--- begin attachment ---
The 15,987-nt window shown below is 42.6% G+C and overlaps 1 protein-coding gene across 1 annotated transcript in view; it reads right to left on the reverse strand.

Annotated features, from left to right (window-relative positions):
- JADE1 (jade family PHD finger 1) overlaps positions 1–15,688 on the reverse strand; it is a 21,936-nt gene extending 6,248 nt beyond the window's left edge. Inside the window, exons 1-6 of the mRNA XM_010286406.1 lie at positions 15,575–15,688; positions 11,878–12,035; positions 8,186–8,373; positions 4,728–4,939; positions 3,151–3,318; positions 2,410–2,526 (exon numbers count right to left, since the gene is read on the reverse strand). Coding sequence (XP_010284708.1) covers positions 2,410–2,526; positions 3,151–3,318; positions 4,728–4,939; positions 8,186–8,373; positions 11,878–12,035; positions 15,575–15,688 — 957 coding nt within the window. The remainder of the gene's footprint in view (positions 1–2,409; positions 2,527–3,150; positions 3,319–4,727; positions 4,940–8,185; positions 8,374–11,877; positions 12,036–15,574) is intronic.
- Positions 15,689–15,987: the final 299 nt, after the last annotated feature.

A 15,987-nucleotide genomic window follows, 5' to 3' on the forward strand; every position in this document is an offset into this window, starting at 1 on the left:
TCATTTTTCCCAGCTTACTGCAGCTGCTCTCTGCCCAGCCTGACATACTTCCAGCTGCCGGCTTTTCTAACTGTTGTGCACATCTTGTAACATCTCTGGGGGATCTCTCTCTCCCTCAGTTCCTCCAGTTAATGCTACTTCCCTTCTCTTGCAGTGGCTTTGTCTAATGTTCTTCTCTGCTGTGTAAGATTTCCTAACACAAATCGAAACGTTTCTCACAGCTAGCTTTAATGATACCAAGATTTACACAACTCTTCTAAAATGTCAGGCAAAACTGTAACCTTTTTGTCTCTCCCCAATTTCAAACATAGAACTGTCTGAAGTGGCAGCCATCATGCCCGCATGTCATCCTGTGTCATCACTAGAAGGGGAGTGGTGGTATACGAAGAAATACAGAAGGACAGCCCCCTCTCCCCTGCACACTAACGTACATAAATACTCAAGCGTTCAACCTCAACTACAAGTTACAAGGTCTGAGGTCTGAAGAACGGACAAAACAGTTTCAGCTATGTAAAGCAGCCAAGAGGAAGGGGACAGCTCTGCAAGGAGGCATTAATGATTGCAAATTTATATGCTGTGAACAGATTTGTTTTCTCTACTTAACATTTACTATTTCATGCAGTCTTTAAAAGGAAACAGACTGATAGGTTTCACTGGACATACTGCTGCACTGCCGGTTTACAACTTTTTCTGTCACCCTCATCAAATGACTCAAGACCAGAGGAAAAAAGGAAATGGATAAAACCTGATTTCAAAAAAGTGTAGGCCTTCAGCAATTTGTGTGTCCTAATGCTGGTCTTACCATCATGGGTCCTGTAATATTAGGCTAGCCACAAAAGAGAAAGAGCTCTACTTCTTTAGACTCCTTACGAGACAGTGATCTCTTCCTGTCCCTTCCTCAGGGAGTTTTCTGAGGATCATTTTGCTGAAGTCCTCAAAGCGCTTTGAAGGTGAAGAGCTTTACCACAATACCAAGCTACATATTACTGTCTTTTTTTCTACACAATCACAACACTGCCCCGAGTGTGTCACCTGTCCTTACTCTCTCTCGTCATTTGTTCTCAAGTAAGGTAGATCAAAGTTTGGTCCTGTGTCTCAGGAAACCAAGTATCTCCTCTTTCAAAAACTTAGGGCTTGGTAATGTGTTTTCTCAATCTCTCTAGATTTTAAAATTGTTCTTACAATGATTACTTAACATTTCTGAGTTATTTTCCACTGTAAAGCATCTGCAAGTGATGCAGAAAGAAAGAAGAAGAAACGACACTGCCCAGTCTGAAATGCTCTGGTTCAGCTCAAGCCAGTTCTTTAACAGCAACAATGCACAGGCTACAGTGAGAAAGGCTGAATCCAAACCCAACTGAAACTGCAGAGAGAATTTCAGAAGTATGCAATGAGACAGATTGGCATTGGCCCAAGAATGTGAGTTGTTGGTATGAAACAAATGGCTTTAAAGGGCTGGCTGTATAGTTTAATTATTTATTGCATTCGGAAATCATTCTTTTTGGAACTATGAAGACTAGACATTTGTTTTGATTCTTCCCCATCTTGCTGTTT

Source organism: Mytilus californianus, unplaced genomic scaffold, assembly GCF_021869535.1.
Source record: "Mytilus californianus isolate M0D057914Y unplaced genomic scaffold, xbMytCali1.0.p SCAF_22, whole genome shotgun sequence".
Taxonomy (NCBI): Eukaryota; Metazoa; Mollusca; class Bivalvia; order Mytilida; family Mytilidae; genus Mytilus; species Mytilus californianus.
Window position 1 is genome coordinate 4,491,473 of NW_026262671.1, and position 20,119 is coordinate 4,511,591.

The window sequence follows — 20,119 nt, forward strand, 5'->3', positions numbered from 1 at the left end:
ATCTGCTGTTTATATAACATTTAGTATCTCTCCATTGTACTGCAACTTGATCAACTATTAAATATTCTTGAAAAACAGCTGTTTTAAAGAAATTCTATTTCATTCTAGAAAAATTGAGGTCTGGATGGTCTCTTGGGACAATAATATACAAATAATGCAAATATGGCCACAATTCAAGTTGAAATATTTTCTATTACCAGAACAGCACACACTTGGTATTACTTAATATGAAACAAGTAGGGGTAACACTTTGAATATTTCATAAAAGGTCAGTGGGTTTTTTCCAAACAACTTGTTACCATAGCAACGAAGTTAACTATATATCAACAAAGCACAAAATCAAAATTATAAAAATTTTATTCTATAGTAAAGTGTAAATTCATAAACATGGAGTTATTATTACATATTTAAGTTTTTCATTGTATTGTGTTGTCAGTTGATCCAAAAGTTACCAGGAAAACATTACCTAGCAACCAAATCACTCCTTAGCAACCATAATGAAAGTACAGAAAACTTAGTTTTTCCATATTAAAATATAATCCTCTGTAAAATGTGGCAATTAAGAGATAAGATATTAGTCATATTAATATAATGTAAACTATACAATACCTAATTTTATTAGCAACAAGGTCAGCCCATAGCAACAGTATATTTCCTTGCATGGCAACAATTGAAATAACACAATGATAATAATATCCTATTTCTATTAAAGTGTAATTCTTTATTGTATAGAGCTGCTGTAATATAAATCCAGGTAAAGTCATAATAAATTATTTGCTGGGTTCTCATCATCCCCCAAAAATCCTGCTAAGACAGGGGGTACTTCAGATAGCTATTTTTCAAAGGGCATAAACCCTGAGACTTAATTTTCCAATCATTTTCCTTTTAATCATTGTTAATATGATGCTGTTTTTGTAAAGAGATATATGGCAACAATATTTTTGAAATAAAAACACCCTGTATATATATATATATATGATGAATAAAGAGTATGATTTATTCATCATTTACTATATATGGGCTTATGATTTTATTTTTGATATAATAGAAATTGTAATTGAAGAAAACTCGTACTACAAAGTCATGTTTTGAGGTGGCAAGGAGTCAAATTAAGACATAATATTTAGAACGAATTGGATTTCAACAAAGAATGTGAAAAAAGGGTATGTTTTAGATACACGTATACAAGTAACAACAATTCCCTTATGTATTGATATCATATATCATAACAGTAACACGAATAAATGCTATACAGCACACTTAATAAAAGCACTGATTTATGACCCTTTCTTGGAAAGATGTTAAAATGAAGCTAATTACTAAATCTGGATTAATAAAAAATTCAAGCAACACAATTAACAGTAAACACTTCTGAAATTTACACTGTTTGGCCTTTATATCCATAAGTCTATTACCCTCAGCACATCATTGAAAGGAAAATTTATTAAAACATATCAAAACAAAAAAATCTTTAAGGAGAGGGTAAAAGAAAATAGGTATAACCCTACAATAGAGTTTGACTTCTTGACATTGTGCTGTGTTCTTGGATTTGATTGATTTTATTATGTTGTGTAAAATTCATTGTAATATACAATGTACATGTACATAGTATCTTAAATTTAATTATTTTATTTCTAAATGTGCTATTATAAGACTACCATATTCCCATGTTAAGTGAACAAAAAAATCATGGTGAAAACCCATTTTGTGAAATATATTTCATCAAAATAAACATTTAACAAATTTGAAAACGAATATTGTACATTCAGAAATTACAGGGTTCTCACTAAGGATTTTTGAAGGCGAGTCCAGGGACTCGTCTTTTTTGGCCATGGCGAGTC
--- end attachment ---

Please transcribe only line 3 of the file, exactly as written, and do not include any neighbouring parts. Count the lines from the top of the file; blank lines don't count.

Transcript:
- JADE1 (jade family PHD finger 1) overlaps positions 1–15,688 on the reverse strand; it is a 21,936-nt gene extending 6,248 nt beyond the window's left edge. Inside the window, exons 1-6 of the mRNA XM_010286406.1 lie at positions 15,575–15,688; positions 11,878–12,035; positions 8,186–8,373; positions 4,728–4,939; positions 3,151–3,318; positions 2,410–2,526 (exon numbers count right to left, since the gene is read on the reverse strand). Coding sequence (XP_010284708.1) covers positions 2,410–2,526; positions 3,151–3,318; positions 4,728–4,939; positions 8,186–8,373; positions 11,878–12,035; positions 15,575–15,688 — 957 coding nt within the window. The remainder of the gene's footprint in view (positions 1–2,409; positions 2,527–3,150; positions 3,319–4,727; positions 4,940–8,185; positions 8,374–11,877; positions 12,036–15,574) is intronic.